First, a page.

THE HITCHHIKER'S GUIDE TO THE GALAXY -
THE COMPLETE RADIO SERIES
Simon Jones, Peter Jones, Geoffrey McGivern, Susan Sheridan
Reviewed by Peter Saunders
This is, to my certain knowledge, at least
the fourth time that the complete BBC Radio Hitchhiker's Guide To The
Galaxy series has been released on CD. This is, however, the first
time that the set has included the three Dirk Maggs-produced series of that were broadcast by the BBC between September 2004 and June
2005. These were adaptations of Douglas Adams' novels Life, The
Universe and Everything, So Long and Thanks For All the Fish
and Mostly Harmless, (here titled, in terms that follow the
examples set by the previous BBC Hitchhiker book adaptations, as the
Tertiary Phase, the Quandary Phase and the Quintessential
Phase, respectively). Insofar as this set contains radio adaptations
of all five books in Douglas Adams's Hitchhiker's trilogy, this truly is
The Complete Radio Series!
I don't propose debating the merits of the
radio adaptations against other versions of the books here, or comparing
the relative strengths and weaknesses of the first two radio series
(adaptations of The Hitchhiker's Guide To The Galaxy and The
Restaurant at the End of the Universe) versus the more recent series;
I certainly won't be describing the series itself in any detail, either.
The purpose of this review is to help you decide whether it's worth buying
the new box set or not.
It should go without saying that if you're
a science fiction fan who doesn't own copies of the Hitchhikers Guide
radio adaptations, then you should definitely get hold of
a set. The BBC radio series are top quality productions, exhibiting great
imagination, terrific sound design and almost flawless casting. This box
set is exactly what you need!
So, what does this new set offer that
previous editions don't?
The most notable
"unique selling point" (as it's known in the marketing biz) is
that the set contains a bonus CD featuring two previously-unreleased BBC Radio 4
programmes: Kaleidoscope (TX: 21/1/80) and Six Characters in
Search of an Answer (TX: 9/7/02). That these two programmes were
broadcast more than twenty years apart is testament to the series' lasting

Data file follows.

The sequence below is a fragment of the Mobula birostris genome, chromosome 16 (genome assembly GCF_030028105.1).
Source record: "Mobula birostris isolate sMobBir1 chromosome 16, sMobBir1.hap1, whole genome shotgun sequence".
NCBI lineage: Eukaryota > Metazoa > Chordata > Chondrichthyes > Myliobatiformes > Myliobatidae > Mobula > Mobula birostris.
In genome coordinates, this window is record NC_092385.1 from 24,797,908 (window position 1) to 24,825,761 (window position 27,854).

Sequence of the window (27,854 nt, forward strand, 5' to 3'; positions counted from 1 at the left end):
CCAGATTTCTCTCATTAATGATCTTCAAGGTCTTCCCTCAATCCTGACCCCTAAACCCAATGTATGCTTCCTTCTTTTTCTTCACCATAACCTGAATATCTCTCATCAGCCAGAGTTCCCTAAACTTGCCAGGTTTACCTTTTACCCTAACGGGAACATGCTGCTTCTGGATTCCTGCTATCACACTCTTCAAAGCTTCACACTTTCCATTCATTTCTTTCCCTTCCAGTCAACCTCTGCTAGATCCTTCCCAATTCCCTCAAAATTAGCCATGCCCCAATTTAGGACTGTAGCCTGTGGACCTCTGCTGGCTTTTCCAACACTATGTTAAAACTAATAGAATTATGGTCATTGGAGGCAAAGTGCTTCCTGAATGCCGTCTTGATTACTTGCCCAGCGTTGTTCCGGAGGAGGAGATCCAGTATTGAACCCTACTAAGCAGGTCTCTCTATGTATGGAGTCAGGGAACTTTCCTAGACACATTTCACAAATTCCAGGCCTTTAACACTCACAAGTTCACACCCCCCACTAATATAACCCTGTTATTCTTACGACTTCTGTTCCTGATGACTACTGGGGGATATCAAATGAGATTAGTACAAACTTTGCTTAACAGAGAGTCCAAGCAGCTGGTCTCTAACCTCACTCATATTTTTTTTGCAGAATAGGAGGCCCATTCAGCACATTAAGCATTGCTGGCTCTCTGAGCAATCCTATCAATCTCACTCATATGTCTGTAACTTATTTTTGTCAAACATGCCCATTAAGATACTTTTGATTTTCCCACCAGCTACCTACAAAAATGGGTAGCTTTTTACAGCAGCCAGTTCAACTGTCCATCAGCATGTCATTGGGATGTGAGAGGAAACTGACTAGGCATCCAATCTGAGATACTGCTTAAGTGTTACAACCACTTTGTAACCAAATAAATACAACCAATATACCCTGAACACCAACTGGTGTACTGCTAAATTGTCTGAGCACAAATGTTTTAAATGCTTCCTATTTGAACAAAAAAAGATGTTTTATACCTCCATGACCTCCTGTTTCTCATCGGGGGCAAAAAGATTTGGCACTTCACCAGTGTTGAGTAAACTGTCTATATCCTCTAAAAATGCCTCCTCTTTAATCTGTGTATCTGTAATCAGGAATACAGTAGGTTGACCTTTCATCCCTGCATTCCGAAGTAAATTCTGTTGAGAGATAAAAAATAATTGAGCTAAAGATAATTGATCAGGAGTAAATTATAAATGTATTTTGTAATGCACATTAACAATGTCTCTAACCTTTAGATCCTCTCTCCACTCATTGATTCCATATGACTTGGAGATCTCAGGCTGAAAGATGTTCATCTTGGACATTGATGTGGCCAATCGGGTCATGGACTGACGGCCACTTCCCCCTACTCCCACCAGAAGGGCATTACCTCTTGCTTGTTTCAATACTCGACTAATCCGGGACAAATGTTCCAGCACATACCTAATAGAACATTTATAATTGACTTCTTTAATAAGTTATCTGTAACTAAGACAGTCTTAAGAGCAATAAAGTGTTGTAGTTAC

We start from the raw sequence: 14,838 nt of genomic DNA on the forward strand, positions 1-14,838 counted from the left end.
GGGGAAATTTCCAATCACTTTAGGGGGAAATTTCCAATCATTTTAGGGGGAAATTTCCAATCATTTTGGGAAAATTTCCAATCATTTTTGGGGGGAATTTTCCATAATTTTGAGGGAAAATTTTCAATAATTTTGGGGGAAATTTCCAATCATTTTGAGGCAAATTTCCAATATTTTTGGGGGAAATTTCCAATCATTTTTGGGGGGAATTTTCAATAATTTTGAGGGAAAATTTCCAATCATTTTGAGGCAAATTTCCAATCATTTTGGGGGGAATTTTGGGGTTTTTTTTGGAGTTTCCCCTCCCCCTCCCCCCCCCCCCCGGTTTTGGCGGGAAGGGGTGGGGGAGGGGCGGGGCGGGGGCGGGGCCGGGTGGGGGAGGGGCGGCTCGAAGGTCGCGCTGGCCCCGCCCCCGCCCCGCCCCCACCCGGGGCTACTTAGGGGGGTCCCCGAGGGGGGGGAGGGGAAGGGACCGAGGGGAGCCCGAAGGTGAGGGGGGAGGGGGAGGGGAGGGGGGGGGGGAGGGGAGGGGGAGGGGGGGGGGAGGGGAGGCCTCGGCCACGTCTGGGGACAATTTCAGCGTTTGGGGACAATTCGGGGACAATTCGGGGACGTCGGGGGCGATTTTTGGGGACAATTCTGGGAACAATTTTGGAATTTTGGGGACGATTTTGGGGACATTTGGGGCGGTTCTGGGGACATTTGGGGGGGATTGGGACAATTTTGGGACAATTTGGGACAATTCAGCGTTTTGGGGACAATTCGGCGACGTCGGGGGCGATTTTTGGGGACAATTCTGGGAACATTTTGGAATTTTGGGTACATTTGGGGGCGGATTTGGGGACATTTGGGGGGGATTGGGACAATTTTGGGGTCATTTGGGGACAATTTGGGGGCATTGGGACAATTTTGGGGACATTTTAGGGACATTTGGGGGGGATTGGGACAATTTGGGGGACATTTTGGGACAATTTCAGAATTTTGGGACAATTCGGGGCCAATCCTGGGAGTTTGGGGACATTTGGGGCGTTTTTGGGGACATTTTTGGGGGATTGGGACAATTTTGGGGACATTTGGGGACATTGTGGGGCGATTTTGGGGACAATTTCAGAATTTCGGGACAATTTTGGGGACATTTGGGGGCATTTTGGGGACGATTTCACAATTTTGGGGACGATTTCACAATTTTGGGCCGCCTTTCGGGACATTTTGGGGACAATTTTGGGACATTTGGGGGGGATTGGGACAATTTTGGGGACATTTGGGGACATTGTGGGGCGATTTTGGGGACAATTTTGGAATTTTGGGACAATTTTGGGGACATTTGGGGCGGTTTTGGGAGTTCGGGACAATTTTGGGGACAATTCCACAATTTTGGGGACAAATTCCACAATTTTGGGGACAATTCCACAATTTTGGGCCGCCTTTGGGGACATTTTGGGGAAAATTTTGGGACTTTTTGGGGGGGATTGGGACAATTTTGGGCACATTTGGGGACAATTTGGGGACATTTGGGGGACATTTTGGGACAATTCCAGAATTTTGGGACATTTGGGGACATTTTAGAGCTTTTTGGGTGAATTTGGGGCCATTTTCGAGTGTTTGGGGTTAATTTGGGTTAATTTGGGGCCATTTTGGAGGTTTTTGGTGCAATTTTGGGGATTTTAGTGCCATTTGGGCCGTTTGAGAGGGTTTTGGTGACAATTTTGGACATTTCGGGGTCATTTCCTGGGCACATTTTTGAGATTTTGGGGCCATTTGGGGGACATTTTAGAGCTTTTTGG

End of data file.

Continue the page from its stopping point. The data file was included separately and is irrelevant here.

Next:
The Kaleidoscope extract,
presented by Doctor Rob Buckman, looks at the then still nascent
Hitchhikers phenomenon, focussing on the recording of the second
Hitchhiker's radio series. It features contributions from Adams himself,
producer Geoffrey Perkins, and sound effects designer Paddy Kingsland.
It's a fascinating snapshot of Hitchhiker's before it ballooned into an
entire industry. Even the stage show gets a mention, courtesy of Ken
Six Characters in Search of an Answer
is a beginner's guide to the Hitchhiker's universe, looking
specifically at Arthur Dent as a fictional character.
It was originally broadcast as the fifth in a
series of six documentaries which examined
various characters from radio and TV
shows (others looked at Tony Hancock's fictional alter ego, The Goon
Show's Neddie Seagoon, and One Foot In The Grave's Victor
Meldrew). It, too, includes contributions from many of those involved with
the various Hitchhikers manifestations, including the producer of the
first radio episode, Simon Brett, and Simon Jones, who plays Arthur in all
the radio series. Presnted by Barry Cryer, it also includes a clip from another programme that
deserves a CD release: Adams's Book Club interview (perhaps it
could be released as part
of a second volume of Douglas Adams At The BBC?)
The sleeve notes for this disc say that the
disc has twenty chapters, split evenly between the two programmes. This is
wrong: there are actually thirty chapters, split 1-14 for Kaleidoscope
(18'12"), and 15-30 for Six Characters... (26'59").
The disc's booklet features the Radio Times
cover for the second radio series (from January 1980), as well as a
montage of the interior article (sadly, the layout makes it unreadable!)
This disc is currently exclusively
available in this set.
The last CD box set of the Hitchhikers
radio series, 2001's Collector's Edition, featured an
exclusive CD, too: Douglas Adams's Guide to the Hitchhiker's Guide to
the Galaxy. This 20th anniversary documentary was previously available
as a stand-alone title, but only on cassette. It's a great shame that this
was not included in this new set, too. It probably would have added very